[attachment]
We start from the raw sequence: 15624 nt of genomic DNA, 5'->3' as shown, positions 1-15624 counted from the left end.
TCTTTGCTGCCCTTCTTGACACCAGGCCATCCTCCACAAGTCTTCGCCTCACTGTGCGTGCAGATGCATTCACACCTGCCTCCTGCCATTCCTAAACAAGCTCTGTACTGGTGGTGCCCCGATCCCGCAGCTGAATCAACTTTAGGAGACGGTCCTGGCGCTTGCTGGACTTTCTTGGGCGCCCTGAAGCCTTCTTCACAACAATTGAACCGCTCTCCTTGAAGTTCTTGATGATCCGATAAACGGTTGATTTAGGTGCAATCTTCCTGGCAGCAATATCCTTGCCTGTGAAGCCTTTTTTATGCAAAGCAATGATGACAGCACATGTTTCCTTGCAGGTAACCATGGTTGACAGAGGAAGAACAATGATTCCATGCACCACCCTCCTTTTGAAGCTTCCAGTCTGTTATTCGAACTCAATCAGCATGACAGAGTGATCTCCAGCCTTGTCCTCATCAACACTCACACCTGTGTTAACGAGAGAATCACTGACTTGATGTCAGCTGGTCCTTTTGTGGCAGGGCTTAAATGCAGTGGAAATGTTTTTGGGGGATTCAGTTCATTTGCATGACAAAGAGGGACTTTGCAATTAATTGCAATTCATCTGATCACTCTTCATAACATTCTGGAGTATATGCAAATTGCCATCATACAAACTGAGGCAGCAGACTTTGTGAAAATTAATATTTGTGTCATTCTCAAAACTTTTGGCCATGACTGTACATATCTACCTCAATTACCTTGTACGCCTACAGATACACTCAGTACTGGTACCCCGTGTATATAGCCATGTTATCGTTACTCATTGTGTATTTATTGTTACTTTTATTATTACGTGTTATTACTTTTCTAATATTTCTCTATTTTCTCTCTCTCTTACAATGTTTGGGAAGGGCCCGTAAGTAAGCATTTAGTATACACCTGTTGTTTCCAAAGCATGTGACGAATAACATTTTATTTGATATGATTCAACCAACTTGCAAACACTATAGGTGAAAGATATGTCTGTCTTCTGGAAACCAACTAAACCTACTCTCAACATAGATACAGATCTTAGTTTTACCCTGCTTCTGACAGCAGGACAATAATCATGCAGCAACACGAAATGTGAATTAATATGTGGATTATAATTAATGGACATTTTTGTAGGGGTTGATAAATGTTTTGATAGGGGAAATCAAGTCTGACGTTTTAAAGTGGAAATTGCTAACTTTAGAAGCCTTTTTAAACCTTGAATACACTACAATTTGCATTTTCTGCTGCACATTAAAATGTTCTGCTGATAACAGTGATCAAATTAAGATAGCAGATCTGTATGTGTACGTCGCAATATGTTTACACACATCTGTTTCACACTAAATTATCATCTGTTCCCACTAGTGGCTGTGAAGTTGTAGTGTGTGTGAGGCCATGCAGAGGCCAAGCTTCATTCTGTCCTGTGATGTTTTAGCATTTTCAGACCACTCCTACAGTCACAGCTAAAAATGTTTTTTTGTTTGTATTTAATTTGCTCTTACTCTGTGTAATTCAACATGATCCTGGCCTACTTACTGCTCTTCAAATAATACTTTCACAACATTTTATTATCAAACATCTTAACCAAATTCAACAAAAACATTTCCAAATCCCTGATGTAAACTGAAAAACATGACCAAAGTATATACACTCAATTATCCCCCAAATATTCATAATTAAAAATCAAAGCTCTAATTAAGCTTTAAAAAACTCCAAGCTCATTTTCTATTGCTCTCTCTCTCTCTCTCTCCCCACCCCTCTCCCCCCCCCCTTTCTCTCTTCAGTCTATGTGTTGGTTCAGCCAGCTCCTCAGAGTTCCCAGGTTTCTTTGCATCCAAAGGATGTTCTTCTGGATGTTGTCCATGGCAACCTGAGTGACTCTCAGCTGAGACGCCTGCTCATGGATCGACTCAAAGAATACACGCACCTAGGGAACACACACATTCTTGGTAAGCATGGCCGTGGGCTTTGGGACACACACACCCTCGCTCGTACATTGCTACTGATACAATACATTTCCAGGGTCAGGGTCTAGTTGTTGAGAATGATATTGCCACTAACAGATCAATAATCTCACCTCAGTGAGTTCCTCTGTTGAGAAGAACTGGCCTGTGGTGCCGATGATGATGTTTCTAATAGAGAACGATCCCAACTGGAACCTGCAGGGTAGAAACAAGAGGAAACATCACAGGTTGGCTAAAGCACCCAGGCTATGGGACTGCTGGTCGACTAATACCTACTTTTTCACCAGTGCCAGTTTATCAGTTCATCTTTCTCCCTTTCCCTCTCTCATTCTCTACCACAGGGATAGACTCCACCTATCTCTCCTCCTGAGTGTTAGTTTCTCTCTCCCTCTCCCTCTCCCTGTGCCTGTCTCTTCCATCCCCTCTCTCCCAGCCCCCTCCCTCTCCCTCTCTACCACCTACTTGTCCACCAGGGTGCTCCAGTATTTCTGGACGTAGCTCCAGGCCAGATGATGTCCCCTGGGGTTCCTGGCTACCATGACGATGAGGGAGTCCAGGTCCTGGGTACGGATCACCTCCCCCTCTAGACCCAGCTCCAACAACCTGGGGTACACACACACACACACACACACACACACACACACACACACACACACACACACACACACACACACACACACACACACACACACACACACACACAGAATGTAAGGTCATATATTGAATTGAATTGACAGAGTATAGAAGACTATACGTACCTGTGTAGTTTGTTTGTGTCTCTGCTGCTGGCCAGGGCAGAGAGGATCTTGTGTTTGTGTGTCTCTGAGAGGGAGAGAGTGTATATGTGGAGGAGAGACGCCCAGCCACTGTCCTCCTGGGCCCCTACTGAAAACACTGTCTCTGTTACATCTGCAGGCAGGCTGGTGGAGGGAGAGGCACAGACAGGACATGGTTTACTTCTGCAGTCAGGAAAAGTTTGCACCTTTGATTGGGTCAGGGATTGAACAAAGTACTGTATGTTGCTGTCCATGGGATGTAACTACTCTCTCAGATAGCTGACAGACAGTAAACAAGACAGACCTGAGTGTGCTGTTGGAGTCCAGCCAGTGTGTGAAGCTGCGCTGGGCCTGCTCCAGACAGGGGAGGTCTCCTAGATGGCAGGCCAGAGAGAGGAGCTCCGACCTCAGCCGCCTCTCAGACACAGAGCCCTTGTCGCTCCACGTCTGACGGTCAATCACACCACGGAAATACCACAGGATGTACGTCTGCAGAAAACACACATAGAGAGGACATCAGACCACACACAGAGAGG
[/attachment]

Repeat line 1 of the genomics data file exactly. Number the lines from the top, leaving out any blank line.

We start from the raw sequence: 15624 nt of genomic DNA, 5'->3' as shown, positions 1-15624 counted from the left end.